Kvetera Church is a Georgian Orthodox church in a historic fortified town of Kvetera in Kakheti.

Kvetera Church was built in the early part of the 10th century. It is a relatively small church and resembles the Georgian cross-dome style of architecture. The dome rests on a round tympanum and rises over the central square pace. The Projections end in an apse, which have niches between them. The facade of the church is not designed with a lot of ornaments which is typical for Kakhetian churches. Most of the facade is decorated with symmetrical arches.



Your name


Unnamed Road, Akhmeta, Georgia
See all sites in Akhmeta


Founded: 10th century
Category: Religious sites in Georgia

More Information



4.8/5 (based on Google user reviews)

User Reviews

Makaso (8 months ago)
Kvetera Fortress is located on the way from Tianeti to Akhmeta. Historically, in the 9th-10th centuries it was one of the important cities of Kakheti. May be now nothing special, but the whole area is very green and offers to relax. Recommend visit if you are planning visit Akhmeta region, or have road from/to Tianeti.
Iballa Muñoz (10 months ago)
We stopped here since it was kinda in our way and we liked so much. We were the only ones there and the tranquility was in the air.
Niko Totladze (2 years ago)
Great place, recommended.
Dr.-Ing. Ludwig STREFF (2 years ago)
Wow, so special and nice. I am more than impressed!!!!
Nate Allen (2 years ago)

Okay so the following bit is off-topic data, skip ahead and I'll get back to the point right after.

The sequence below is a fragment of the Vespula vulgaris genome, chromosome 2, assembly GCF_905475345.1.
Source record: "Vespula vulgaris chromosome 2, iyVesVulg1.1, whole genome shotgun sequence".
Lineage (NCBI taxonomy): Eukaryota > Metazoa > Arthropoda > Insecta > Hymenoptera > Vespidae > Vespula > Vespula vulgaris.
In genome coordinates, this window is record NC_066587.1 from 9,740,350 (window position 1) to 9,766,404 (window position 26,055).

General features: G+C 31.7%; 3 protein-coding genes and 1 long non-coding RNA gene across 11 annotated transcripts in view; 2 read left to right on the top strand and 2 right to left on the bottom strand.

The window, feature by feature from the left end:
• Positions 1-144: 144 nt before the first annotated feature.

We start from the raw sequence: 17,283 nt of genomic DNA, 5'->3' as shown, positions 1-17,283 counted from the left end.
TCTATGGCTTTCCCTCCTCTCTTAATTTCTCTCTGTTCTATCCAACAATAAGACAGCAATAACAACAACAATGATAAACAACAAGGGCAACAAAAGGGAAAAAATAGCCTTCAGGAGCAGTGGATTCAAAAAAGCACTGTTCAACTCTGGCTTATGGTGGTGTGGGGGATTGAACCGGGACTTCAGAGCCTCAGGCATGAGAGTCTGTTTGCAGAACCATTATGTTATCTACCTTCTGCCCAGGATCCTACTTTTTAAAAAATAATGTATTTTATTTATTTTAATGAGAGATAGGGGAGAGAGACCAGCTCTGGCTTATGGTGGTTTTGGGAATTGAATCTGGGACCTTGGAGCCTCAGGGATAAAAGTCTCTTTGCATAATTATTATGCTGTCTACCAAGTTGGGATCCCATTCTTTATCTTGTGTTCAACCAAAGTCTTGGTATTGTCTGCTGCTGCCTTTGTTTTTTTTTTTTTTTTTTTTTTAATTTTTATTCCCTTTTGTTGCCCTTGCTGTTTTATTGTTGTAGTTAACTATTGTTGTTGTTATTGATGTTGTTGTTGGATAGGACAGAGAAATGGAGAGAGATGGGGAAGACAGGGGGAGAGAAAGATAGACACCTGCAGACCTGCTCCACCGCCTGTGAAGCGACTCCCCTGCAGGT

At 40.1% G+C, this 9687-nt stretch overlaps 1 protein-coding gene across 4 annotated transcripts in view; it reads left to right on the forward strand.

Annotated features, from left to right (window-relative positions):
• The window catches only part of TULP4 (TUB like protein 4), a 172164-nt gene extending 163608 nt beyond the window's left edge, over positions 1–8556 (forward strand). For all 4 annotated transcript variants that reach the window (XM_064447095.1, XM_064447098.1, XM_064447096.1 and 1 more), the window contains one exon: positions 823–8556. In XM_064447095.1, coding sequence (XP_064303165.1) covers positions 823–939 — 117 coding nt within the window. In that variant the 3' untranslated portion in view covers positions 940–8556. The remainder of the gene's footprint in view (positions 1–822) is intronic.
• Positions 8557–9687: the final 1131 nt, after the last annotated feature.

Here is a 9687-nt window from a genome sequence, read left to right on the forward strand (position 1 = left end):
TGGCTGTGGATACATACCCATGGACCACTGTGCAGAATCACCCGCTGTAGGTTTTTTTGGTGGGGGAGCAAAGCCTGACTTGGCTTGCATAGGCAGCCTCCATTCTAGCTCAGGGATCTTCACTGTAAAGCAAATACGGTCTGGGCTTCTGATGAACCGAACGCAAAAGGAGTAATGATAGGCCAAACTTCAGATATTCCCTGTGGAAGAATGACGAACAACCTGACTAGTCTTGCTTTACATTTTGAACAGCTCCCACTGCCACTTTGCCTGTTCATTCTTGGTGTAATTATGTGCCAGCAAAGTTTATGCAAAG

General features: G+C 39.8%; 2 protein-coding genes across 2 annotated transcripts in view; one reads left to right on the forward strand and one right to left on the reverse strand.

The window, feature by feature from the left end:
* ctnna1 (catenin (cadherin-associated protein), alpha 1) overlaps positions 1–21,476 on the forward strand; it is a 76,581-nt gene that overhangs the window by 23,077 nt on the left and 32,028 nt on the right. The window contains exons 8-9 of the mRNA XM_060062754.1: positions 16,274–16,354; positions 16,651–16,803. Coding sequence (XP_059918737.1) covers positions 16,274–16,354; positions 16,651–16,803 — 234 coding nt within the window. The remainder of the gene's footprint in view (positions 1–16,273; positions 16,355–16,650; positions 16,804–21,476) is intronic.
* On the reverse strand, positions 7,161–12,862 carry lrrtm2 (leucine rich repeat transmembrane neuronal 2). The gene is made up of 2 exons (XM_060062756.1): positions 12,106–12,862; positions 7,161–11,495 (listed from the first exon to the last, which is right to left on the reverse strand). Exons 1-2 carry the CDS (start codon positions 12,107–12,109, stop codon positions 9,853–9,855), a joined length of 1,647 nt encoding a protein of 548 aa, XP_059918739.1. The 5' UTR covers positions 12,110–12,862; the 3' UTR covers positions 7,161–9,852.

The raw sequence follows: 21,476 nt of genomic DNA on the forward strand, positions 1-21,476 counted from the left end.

Bluuuue chuuuuuurch ??? Inside of a fortified walled fortress is a lovely little monastery with blue tiles for a roof and an awesome dome on the inside ? I really like how the fortress is fully intact right here waiting for barbarians to come over the walls at any time ?? Super cool ride out here on the motorcycle with the paved and random dirt sections connecting the road out this way ?????? Honestly this lil guy could quite possibly be the perfect spot for an afternoon picnic ???
Powered by Google

Featured Historic Landmarks, Sites & Buildings

Historic Site of the week

Monte d'Accoddi

Monte d"Accoddi is a Neolithic archaeological site in northern Sardinia, located in the territory of Sassari. The site consists of a massive raised stone platform thought to have been an altar. It was constructed by the Ozieri culture or earlier, with the oldest parts dated to around 4,000–3,650 BC.

The site was discovered in 1954 in a field owned by the Segni family. No chambers or entrances to the mound have been found, leading to the presumption it was an altar, a temple or a step pyramid. It may have also served an observational function, as its square plan is coordinated with the cardinal points of the compass.

The initial Ozieri structure was abandoned or destroyed around 3000 BC, with traces of fire found in the archeological evidence. Around 2800 BC the remains of the original structure were completely covered with a layered mixture of earth and stone, and large blocks of limestone were then applied to establish a second platform, truncated by a step pyramid (36 m × 29 m, about 10 m in height), accessible by means of a second ramp, 42 m long, built over the older one. This second temple resembles contemporary Mesopotamian ziggurats, and is attributed to the Abealzu-Filigosa culture.

Archeological excavations from the chalcolithic Abealzu-Filigosa layers indicate the Monte d"Accoddi was used for animal sacrifice, with the remains of sheep, cattle, and swine recovered in near equal proportions. It is among the earliest known sacrificial sites in Western Europe.

The site appears to have been abandoned again around 1800 BC, at the onset of the Nuragic age.

The monument was partially reconstructed during the 1980s. It is open to the public and accessible by the old route of SS131 highway, near the hamlet of Ottava. It is 14,9 km from Sassari and 45 km from Alghero. There is no public transportation to the site. The opening times vary throughout the year.